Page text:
Global stock markets tanked Thursday as investor sentiment was hammered by fears that tightening coronavirus restrictions could derail a tentative economic recovery.
London equities were down more than 2% two hours out from the close after the UK government announced the British capital will face more stringent coronavirus restrictions because of a rising number of cases.
Paris suffered a similar drop after the French government imposed a curfew in its capital and eight other cities - covering almost a third of the country's population - for as long as six weeks.
And Frankfurt stocks dived 2.8% after Germany also ramped up Covid-19 restrictions.
Across the Atlantic, Wall Street sentiment was not helped by Labour Department news that new applications for US jobless benefits unexpectedly rose last week to 898,000.
The 53 000 increase from the prior week was the sharpest rise in seasonally adjusted initial claims in two months as the United States attempts to recover from mass layoffs caused by virus-related business shutdowns earlier this year.
The Dow fell around 1% shortly after opening with Apple and Tesla notably losing ground.
Asian markets had earlier closed well into the red.
"Renewed health concerns and tighter restrictions around Europe are hammering stocks," said CMC Markets analyst David Madden.
"Dealers are dumping stocks for fear that economic activity will drop off because of the tighter restrictions in various parts of Europe."
"The latest restrictions are likely to hamper Europe's economic recovery - which was already running out of steam before the health woes ramped up again," added Madden.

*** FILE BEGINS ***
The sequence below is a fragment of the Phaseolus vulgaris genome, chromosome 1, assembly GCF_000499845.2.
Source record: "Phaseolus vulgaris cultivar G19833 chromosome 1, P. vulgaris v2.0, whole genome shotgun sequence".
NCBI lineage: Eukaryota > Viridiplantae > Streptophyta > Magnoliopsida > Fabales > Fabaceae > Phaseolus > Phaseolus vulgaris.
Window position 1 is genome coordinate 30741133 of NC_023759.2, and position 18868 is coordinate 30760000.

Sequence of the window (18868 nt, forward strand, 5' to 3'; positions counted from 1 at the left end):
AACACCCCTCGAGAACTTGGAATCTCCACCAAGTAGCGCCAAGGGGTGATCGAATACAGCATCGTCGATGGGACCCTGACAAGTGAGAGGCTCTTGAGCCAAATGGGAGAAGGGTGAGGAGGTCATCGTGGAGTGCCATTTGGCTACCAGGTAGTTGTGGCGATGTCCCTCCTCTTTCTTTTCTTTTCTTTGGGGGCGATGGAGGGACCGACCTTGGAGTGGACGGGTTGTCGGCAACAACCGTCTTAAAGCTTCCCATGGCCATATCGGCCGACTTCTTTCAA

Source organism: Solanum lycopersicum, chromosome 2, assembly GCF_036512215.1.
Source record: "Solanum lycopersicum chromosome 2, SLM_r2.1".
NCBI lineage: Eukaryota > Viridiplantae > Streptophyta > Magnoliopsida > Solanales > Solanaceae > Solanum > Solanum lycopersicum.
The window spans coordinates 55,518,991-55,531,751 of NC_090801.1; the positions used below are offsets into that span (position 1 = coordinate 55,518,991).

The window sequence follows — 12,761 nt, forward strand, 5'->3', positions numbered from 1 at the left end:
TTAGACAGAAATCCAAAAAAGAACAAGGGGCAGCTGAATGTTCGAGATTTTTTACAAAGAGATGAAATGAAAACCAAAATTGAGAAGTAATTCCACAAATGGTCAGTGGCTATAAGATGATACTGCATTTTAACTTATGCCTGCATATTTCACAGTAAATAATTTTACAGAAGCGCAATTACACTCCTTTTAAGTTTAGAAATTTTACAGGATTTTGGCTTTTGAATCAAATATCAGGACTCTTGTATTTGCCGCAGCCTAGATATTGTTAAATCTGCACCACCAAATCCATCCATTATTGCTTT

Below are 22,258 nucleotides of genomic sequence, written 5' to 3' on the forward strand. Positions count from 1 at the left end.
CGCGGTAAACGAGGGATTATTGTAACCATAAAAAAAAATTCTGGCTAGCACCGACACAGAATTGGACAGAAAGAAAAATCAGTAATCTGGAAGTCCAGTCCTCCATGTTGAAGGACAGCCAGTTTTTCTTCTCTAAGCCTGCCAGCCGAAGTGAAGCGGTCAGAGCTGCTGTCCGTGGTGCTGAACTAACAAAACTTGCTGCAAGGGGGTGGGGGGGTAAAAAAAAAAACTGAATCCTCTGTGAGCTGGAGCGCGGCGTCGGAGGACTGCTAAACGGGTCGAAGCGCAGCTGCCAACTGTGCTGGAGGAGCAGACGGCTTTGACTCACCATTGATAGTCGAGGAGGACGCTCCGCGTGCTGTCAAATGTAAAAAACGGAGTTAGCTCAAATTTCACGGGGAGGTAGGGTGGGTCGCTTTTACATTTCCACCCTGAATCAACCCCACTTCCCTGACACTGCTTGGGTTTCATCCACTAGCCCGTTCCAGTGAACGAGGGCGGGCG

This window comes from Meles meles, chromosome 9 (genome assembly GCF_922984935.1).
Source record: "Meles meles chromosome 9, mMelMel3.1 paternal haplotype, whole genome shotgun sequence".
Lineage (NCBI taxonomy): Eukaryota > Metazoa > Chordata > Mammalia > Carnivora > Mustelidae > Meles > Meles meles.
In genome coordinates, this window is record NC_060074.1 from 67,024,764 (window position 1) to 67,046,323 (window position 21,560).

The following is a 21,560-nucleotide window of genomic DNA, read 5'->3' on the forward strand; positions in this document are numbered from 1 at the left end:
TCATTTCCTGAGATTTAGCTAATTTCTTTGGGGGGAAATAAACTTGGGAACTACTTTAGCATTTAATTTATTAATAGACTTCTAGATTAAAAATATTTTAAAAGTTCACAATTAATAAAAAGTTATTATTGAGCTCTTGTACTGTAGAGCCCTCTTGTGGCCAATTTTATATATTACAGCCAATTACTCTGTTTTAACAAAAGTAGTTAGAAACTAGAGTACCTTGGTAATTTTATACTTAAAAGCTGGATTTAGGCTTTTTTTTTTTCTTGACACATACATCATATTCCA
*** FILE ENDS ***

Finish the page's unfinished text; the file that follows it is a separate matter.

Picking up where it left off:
The pound meanwhile struggled ahead of a European Union summit where leaders will discuss post-Brexit trade talks, with Prime Minister Boris Johnson urging them to give ground or see Britain walk away with no deal.
Oil prices also faltered, losing more than three percent.
'Far apart' on stimulus
Equities have been getting support in recent weeks as investors believe Republicans and Democrats will eventually reach a deal on another package of measures to support the US economy.
Those hopes were dented Wednesday after US Treasury Secretary Steven Mnuchin warned that Republicans and Democrats were still "far apart" on a stimulus package before next month's presidential and congressional elections.
However, analysts said traders are taking comfort from the possibility that Joe Biden and the Democrats will win the presidency and both houses of Congress, paving the way for a bigger stimulus than anything that could be agreed before the vote.